Essentials by Thuan L. Thai & Hoang Lam, ISBN
by: O'Reilly & Associates, go
to the web site
.NET Framework SDK and/or Visual Studio .NET
book on this topic has to be concise because
the title covers a broad topic (and the main
text is less than 300 pages, FYI). The market
is rapidly filling up with books on the .NET.
It is therefore interesting to find that this
book is still the textbook of choice for general
.NET programming. It must be good because this
is the second edition.
book begins with an overview of the .NET (pronounced
Dot Net by the way) platform, then proceeds to
the underlying design of common language runtime.
It explains the meaning of terms such as metadata,
delegate, boxing, IL, CTS and CLS very well, and
even tells you how to examine the metadata using
the disassembly tool.
often suggested) beauty of the .NET platform is that it
allows programs written in any language to use the
same objects and run on top of the common language runtime.
This book provides examples written in managed C++, VB.NET
and C#, then shows an example of a managed C++ ancestor class
utilized in VB.NET and C# to work together in a single project.
The sample programs for the other chapters in this book are
mostly written in C#.
.NET development is used mainly for pushing Windows programming
into the area of Enterprise Computing, which often includes
the areas of distributed computing, object pooling, transaction,
security, and message queuing. All these topics are discussed
in the book, detailing the deployment of .NET projects (single
assembly, shared components, share assemblies, new versions,
Data access is a also big topic and often requires several
chapters of discussion, yet this book condenses the topics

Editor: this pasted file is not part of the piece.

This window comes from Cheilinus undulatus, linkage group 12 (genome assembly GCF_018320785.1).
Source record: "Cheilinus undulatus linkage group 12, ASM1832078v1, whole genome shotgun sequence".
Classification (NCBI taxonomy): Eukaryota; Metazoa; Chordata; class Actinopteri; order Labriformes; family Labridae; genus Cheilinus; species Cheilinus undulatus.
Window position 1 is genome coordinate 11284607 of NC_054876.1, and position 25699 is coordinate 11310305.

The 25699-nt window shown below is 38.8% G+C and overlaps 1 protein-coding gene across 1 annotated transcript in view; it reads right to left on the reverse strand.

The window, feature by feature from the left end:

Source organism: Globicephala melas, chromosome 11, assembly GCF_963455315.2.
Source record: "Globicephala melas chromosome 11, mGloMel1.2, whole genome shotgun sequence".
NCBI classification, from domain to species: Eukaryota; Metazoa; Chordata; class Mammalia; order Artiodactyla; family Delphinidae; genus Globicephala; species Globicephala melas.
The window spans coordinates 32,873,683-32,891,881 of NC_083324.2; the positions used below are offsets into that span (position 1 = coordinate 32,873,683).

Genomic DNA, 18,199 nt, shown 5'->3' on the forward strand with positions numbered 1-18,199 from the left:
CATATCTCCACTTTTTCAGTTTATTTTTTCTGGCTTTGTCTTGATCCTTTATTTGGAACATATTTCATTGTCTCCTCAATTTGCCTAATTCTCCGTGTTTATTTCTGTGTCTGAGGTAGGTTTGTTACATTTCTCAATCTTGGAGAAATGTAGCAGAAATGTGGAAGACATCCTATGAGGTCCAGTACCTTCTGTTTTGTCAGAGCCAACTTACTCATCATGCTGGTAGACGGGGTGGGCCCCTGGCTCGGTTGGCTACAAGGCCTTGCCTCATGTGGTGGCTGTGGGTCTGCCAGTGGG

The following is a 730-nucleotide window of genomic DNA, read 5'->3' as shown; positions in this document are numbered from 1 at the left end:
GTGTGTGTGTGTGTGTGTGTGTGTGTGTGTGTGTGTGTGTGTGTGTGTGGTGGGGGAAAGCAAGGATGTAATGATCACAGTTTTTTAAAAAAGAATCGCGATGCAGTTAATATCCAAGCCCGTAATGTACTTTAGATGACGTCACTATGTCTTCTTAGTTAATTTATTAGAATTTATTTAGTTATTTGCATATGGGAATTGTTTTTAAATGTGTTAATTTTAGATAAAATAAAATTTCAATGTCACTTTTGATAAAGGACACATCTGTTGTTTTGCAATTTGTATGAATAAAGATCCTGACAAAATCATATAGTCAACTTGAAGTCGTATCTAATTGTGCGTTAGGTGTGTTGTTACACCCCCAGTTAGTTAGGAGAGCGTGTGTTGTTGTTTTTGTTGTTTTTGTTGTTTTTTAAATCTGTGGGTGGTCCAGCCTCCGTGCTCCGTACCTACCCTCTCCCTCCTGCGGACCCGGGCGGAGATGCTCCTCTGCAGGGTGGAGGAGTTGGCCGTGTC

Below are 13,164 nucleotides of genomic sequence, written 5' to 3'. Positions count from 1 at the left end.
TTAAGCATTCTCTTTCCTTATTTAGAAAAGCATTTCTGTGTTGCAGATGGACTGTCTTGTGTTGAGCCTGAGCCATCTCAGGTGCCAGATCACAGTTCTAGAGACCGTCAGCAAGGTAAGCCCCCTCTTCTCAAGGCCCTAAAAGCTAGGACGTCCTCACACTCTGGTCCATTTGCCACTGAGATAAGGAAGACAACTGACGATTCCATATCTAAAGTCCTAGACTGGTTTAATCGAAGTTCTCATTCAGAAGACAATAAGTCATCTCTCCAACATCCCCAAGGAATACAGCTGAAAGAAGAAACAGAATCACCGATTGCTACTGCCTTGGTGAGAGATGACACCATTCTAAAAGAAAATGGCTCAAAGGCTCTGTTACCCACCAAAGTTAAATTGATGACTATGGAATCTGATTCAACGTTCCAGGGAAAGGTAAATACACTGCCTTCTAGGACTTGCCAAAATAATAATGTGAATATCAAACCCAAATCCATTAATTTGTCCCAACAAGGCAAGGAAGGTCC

of ADO.NET and XML into a single chapter. Not only is a concise
description of the topics provided, it also touches on more
areas than I have read from other .NET books. This is also
one of the rare .NET books that provides XML examples while
discussing data access.
Web Services is a modern topic and is discussed in chapter
6. Although I think another book from the same publisher
gives the best definition, this one provides more detailed
discussion and examples on .NET framework for web services.
Web forms using ASP.NET is covered in less than 50 pages.
The chapter summarizes every aspect of ASP.NET, including
terms not covered by other publications.
The last chapter goes back to Windows desktop programming
(called Windows Forms in the .NET terminology). It contains
an excellent discussion about the benefits of the new Windows
Forms .NET framework versus old libraries such as MFC. It
also shows you how Windows Forms can benefit Web development.
I am also happy to see that it includes a discussion of data
binding, deployment and web services for Windows Forms. The
appendices are also very useful, including common acronyms,
common data types and common utilities.
In summary, this may be the best book for programmers new
to the .NET platform. Not only does it get you started quickly,
it also provides a quick reference to every major area of
the new platform. This book does not waste space on item
lists, talking instead about no-nonsense essentials accompanied
by useful examples. This book is best suited as a textbook
for classes teaching the introduction to .NET. Every new
.NET programmer should own this one.
to the Editor are welcome and occasionally abused in public.
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